Chicago Bears Moms Football Safety Clinic

My personal opinion about this night is, yes, the NFL is trying to protect their pipeline of children, their image, and the face of the sport of football…. But everything they said made sense to me. The information presented was accurate, thorough, detailed, and balanced. I encourage you to see how it feels in your family. Please do your own research and make good risk-based decisions for your children and what activities they participate in.

Chicago Bears Moms Football Safety Clinic

I honestly am so thankful to have a healthy child who can participate in sports. I love spending my weekends with other families in the community. It builds spirit, and I feel camaraderie among the other moms who see their breath and are holding coffee early on Saturday morning out on the field. Sure, it’d be nice to sleep in, go to the gym, have brunch with friends, but there will be time for that. It’s very cliché, but our children grow up so fast. Enjoy the moments: even the frantic, 5 minutes late to practice, I forgot my cleats moments. Embrace the healthy, active kid you have – enjoy the experience football mom, soccer mom, or baseball mom, cheerleading mom… or whatever you are! Or if you choose that it’s best for your family just to take the kids to piano lessons and skip the organized sports – be present in those little moments and enjoy that recital!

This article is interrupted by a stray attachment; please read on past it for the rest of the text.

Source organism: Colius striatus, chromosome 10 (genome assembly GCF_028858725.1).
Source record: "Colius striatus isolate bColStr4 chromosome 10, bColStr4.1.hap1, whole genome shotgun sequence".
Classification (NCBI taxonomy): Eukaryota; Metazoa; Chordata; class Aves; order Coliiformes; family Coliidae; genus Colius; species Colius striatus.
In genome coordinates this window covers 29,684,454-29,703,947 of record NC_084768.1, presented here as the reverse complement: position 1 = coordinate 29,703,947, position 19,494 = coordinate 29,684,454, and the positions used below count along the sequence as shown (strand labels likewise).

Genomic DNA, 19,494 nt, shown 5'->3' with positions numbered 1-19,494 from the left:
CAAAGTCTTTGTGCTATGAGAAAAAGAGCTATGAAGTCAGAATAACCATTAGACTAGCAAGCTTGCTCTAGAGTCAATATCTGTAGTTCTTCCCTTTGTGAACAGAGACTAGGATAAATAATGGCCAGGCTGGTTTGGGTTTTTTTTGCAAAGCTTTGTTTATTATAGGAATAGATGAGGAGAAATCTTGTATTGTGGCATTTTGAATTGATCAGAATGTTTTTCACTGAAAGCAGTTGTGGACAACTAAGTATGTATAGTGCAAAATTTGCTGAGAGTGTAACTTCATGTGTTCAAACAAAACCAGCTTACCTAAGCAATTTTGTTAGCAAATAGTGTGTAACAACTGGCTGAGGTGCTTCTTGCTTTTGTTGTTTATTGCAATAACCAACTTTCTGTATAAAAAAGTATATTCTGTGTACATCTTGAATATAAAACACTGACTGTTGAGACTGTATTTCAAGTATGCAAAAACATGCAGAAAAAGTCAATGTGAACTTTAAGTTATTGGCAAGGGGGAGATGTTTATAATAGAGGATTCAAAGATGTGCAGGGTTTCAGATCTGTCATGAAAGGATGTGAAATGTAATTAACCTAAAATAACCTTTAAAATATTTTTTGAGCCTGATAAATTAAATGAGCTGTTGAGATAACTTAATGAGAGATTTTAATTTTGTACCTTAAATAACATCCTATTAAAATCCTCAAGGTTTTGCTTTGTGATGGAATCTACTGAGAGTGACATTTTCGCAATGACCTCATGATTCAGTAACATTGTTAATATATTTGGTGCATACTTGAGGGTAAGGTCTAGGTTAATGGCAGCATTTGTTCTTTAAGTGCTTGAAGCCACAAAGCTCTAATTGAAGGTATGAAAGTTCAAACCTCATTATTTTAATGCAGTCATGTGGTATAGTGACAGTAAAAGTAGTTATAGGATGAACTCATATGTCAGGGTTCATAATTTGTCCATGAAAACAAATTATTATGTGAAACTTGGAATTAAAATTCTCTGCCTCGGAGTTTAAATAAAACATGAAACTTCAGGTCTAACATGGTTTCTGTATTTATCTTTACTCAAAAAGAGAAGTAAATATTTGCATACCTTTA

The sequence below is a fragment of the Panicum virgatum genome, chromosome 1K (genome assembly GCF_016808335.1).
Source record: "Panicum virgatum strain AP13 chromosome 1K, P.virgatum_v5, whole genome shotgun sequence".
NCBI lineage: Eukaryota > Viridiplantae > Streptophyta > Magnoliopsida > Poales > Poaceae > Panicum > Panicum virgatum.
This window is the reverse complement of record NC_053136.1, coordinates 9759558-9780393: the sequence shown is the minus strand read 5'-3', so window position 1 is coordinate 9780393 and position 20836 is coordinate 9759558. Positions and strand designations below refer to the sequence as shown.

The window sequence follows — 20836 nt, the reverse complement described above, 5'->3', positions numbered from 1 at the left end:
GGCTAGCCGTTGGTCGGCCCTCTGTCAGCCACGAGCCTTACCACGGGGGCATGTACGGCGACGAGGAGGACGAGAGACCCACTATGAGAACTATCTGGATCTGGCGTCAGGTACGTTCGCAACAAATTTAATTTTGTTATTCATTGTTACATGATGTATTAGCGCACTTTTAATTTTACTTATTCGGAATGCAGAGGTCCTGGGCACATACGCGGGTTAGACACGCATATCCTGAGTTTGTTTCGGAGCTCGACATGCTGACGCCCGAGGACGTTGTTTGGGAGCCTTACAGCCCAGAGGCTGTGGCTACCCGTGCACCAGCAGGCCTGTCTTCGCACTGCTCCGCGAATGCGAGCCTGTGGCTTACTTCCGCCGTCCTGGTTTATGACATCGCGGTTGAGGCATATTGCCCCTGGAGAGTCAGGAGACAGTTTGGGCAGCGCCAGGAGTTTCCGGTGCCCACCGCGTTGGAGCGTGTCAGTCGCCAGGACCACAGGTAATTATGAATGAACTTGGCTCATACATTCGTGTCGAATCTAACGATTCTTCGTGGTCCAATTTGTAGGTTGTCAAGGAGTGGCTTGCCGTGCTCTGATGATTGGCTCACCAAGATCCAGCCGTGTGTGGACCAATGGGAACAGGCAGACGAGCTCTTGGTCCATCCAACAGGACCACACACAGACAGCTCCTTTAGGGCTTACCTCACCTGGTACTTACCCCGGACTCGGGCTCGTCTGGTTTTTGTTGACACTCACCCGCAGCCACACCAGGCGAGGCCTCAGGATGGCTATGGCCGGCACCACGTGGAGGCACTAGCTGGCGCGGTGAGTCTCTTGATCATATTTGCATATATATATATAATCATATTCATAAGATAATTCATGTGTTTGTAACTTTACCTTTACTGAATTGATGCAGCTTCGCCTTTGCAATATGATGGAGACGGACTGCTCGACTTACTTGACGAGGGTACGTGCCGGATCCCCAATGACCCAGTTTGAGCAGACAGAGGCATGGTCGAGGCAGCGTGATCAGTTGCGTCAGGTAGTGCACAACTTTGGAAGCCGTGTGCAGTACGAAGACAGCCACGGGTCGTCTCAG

Go Bears!


Disclosure: I was invited to this event as a member of the media and a mom. No compensation was received and all thoughts and opinions are my own.

Bear Down! Mom\'s Football Safety Clinic
About Cheryl 49 Articles
Cheryl is a hyper-tasking mom (because who has time to only multi-task?) who stops to take pictures (and smell the roses), loves to jog (slowly) and volunteers way too much.